After Charlottesville, Central Texans Wrestle With How To Listen And Support
Central Texans are expressing solidarity and concern after Saturday’s deadly white supremacist and neo-Nazi rally in Charlottesville, Virginia.
On Sunday morning, about 10 strangers, all of them white, gathered in a room at the Triumphant Love Lutheran Church in Northwest Austin. Most were drawn by a post for a Facebook event, which said a Charlottesville solidarity event was being held at the church. After a few minutes of pleasantries, people began talking about their roles as allies.
“We’re mostly white folks here,” said Austin resident Hans Maverick. “There’s a lot of tools online that explain how to really listen to people of color.”
Several other attendees echoed Maverick’s points about the need to listen to the experiences of African- Americans and other people of color. Temple, Texas resident Cecily Luft drove about an hour to Austin to attend the gathering. Luft, who is in the process of converting to Judaism, said it was surreal to see images of Saturday's neo-Nazi rally.
“I went to Facebook, and I saw page after page of white men carrying torches… swastikas, and I immediately just had to turn it off,” Luft said. “I felt an overwhelming sense of, ‘I can’t let this happen without a fight.’”
Eventually the group grew to about 30 people. A few people of color, and the event organizer Margaret Haule, arrived. Haule, who is African American and the founder of Black Lives Matter Austin, led an hour-long discussion on racial tension and how to show support for minority groups. She fielded questions on everything from which charities to support to whether wearing safety pins on your shirt is an effective means of showing solidarity. Haule said Saturday’s events in Charlottesville touched a nerve for many people, regardless of race.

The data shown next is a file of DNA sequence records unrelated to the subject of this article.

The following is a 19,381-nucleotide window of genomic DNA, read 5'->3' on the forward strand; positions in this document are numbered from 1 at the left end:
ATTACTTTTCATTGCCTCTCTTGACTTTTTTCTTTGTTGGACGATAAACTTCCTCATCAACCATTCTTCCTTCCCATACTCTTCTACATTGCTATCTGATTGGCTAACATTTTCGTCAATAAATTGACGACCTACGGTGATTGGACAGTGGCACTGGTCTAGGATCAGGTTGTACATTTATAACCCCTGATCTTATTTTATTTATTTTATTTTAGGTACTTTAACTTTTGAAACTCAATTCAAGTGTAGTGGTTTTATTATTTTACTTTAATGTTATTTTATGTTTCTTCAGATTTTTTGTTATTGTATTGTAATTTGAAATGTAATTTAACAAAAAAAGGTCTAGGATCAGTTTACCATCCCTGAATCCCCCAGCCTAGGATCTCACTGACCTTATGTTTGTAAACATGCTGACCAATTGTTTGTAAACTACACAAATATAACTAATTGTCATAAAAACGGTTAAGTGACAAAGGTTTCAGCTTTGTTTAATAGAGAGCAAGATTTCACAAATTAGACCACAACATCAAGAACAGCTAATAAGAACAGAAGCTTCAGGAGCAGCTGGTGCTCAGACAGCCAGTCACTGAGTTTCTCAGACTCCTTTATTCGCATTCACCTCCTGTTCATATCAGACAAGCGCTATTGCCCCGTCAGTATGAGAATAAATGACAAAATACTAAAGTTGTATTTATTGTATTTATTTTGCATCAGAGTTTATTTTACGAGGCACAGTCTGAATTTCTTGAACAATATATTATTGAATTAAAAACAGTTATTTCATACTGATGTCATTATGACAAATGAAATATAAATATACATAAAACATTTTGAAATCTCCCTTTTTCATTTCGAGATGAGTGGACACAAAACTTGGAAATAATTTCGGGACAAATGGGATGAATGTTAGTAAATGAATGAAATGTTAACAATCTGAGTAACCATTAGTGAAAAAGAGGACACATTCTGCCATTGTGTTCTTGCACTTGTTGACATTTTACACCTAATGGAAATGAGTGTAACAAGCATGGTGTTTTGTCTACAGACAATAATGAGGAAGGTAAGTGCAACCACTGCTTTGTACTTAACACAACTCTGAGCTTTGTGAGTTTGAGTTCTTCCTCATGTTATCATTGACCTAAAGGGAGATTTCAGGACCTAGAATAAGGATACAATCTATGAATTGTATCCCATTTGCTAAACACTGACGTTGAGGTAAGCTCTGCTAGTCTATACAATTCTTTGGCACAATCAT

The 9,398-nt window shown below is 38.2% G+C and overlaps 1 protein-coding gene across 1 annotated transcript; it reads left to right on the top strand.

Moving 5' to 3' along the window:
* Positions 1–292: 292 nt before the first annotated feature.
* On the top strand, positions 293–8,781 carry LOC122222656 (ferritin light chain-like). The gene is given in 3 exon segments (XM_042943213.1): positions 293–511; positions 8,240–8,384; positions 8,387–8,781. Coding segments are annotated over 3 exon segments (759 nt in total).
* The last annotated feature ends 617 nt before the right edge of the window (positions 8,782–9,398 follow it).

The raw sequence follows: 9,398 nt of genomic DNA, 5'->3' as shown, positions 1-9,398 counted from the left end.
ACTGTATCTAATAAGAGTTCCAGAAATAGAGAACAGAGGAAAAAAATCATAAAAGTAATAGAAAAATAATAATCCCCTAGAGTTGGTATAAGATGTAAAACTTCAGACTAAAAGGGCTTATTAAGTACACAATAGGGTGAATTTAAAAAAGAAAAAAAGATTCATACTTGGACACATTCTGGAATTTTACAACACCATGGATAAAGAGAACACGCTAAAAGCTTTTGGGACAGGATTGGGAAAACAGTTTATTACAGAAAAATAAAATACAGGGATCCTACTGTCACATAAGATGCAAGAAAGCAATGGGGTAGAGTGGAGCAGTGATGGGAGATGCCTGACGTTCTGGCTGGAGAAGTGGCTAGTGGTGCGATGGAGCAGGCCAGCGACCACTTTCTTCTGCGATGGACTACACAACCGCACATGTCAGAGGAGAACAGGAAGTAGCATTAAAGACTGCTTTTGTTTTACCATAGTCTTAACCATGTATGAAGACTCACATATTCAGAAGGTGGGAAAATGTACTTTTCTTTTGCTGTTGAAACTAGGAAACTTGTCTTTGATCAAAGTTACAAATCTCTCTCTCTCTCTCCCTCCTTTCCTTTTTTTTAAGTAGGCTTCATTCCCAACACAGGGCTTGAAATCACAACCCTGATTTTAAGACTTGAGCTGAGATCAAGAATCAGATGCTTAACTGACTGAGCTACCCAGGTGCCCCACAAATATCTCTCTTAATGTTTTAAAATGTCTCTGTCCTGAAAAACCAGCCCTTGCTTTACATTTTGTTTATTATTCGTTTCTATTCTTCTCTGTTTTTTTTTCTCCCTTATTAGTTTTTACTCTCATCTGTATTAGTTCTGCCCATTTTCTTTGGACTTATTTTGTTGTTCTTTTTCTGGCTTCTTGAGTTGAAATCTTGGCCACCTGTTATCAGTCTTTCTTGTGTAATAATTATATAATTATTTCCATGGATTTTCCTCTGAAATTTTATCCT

“People need an outlet for what they were feeling, what they were experiencing,” Haule said. “This was a way for people to express their pain, express their grief, and just to do a catharsis.”
Haule also said that in her experience, white people and even some minority groups tend to unload their stories of racist experiences and guilt onto African-Americans.
“There’s a time and place, and also, black people are not monolithic, so it’s important that you tap into your humanity before you just assume that they want for you to bear your burden on them without them having the time to process their own burden,” she said.
One man pushed back on Haule’s statements, asking her whether the point of the event was to tell people everything they are doing wrong as allies. He said in his view, it was important to share stories of the human experience.
One of the few people of color in attendance was Margarita Bamba. She immigrated from the Philippines and recently became an American citizen. Bamba became emotional when talking to the group about raising her two young sons in a racially charged climate.
"I want to teach them what it means to be part of this country and do things that you believe in," Bamba said.
Speaking after the event, Bamba said that when people talk about being allies, it's important not to oversimplify the narratives of minority groups.
"When everybody was talking about people of color, I think I was grateful that there are so many white people here, but it felt almost like an out-of-body experience, like people were talking about me in the third person, like I wasn't in the room," she said. "It's become this idea of people of color, that we're this monolithic group, and we're not."
A white supremacist rally and a counter protest are planned for September 11 th on the Texas A&M campus. Haule isn’t directly involved in that counter protest, and she says she’ll leave that effort up to local organizers in College Station, Texas. To those who want to be an ally, she says one of the most important things to do is listen.
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